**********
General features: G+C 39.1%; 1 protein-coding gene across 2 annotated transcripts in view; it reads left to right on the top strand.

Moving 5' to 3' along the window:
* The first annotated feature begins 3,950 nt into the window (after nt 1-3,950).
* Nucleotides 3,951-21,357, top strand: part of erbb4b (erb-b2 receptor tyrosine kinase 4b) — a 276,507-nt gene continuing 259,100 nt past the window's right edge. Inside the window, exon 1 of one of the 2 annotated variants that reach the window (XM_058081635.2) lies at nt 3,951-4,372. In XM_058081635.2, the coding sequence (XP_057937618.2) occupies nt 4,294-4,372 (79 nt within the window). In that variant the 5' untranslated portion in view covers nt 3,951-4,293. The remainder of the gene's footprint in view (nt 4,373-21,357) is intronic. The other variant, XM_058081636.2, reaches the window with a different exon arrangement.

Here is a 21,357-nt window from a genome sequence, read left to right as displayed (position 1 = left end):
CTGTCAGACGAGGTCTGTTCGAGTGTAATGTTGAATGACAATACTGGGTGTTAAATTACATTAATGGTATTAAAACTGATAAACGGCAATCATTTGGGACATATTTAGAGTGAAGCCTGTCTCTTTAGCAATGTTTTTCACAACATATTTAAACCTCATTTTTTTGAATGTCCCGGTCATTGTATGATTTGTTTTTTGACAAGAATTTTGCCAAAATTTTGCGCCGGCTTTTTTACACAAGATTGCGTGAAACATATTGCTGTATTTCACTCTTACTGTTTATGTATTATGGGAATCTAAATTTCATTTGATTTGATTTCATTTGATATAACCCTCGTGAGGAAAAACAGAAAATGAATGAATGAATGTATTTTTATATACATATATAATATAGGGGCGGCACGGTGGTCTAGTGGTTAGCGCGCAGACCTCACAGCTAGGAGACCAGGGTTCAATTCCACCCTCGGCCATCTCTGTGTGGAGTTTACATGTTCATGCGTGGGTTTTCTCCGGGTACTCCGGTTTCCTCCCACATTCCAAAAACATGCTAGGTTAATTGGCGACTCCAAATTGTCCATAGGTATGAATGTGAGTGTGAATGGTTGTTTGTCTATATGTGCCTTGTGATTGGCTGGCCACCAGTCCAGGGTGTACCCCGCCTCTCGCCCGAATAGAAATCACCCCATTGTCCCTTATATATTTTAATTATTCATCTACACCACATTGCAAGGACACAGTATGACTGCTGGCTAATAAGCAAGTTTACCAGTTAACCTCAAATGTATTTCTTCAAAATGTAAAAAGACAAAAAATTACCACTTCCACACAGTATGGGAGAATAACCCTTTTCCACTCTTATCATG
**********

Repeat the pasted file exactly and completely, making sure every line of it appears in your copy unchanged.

General features: G+C 39.1%; 1 protein-coding gene across 2 annotated transcripts in view; it reads left to right on the top strand.

Moving 5' to 3' along the window:
* The first annotated feature begins 3,950 nt into the window (after nt 1-3,950).
* Nucleotides 3,951-21,357, top strand: part of erbb4b (erb-b2 receptor tyrosine kinase 4b) — a 276,507-nt gene continuing 259,100 nt past the window's right edge. Inside the window, exon 1 of one of the 2 annotated variants that reach the window (XM_058081635.2) lies at nt 3,951-4,372. In XM_058081635.2, the coding sequence (XP_057937618.2) occupies nt 4,294-4,372 (79 nt within the window). In that variant the 5' untranslated portion in view covers nt 3,951-4,293. The remainder of the gene's footprint in view (nt 4,373-21,357) is intronic. The other variant, XM_058081636.2, reaches the window with a different exon arrangement.

Here is a 21,357-nt window from a genome sequence, read left to right as displayed (position 1 = left end):
CTGTCAGACGAGGTCTGTTCGAGTGTAATGTTGAATGACAATACTGGGTGTTAAATTACATTAATGGTATTAAAACTGATAAACGGCAATCATTTGGGACATATTTAGAGTGAAGCCTGTCTCTTTAGCAATGTTTTTCACAACATATTTAAACCTCATTTTTTTGAATGTCCCGGTCATTGTATGATTTGTTTTTTGACAAGAATTTTGCCAAAATTTTGCGCCGGCTTTTTTACACAAGATTGCGTGAAACATATTGCTGTATTTCACTCTTACTGTTTATGTATTATGGGAATCTAAATTTCATTTGATTTGATTTCATTTGATATAACCCTCGTGAGGAAAAACAGAAAATGAATGAATGAATGTATTTTTATATACATATATAATATAGGGGCGGCACGGTGGTCTAGTGGTTAGCGCGCAGACCTCACAGCTAGGAGACCAGGGTTCAATTCCACCCTCGGCCATCTCTGTGTGGAGTTTACATGTTCATGCGTGGGTTTTCTCCGGGTACTCCGGTTTCCTCCCACATTCCAAAAACATGCTAGGTTAATTGGCGACTCCAAATTGTCCATAGGTATGAATGTGAGTGTGAATGGTTGTTTGTCTATATGTGCCTTGTGATTGGCTGGCCACCAGTCCAGGGTGTACCCCGCCTCTCGCCCGAATAGAAATCACCCCATTGTCCCTTATATATTTTAATTATTCATCTACACCACATTGCAAGGACACAGTATGACTGCTGGCTAATAAGCAAGTTTACCAGTTAACCTCAAATGTATTTCTTCAAAATGTAAAAAGACAAAAAATTACCACTTCCACACAGTATGGGAGAATAACCCTTTTCCACTCTTATCATG